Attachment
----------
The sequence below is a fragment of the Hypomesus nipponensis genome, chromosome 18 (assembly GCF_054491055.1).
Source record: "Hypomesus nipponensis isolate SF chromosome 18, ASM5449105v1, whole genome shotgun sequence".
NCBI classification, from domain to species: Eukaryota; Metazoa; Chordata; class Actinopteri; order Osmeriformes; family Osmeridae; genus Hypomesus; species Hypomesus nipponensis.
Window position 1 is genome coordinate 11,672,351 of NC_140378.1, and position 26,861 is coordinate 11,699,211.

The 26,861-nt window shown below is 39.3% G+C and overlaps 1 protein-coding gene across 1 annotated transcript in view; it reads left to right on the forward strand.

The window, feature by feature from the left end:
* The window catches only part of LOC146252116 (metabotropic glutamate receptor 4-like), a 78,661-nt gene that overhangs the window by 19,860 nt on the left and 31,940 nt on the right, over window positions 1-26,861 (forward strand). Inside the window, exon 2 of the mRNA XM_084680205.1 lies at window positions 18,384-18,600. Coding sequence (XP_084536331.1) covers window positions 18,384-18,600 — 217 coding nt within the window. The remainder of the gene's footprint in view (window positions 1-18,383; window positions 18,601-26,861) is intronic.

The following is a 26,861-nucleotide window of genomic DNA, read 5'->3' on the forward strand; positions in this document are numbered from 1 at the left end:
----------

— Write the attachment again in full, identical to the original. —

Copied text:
The sequence below is a fragment of the Hypomesus nipponensis genome, chromosome 18 (assembly GCF_054491055.1).
Source record: "Hypomesus nipponensis isolate SF chromosome 18, ASM5449105v1, whole genome shotgun sequence".
NCBI classification, from domain to species: Eukaryota; Metazoa; Chordata; class Actinopteri; order Osmeriformes; family Osmeridae; genus Hypomesus; species Hypomesus nipponensis.
Window position 1 is genome coordinate 11,672,351 of NC_140378.1, and position 26,861 is coordinate 11,699,211.

The 26,861-nt window shown below is 39.3% G+C and overlaps 1 protein-coding gene across 1 annotated transcript in view; it reads left to right on the forward strand.

The window, feature by feature from the left end:
* The window catches only part of LOC146252116 (metabotropic glutamate receptor 4-like), a 78,661-nt gene that overhangs the window by 19,860 nt on the left and 31,940 nt on the right, over window positions 1-26,861 (forward strand). Inside the window, exon 2 of the mRNA XM_084680205.1 lies at window positions 18,384-18,600. Coding sequence (XP_084536331.1) covers window positions 18,384-18,600 — 217 coding nt within the window. The remainder of the gene's footprint in view (window positions 1-18,383; window positions 18,601-26,861) is intronic.

The following is a 26,861-nucleotide window of genomic DNA, read 5'->3' on the forward strand; positions in this document are numbered from 1 at the left end: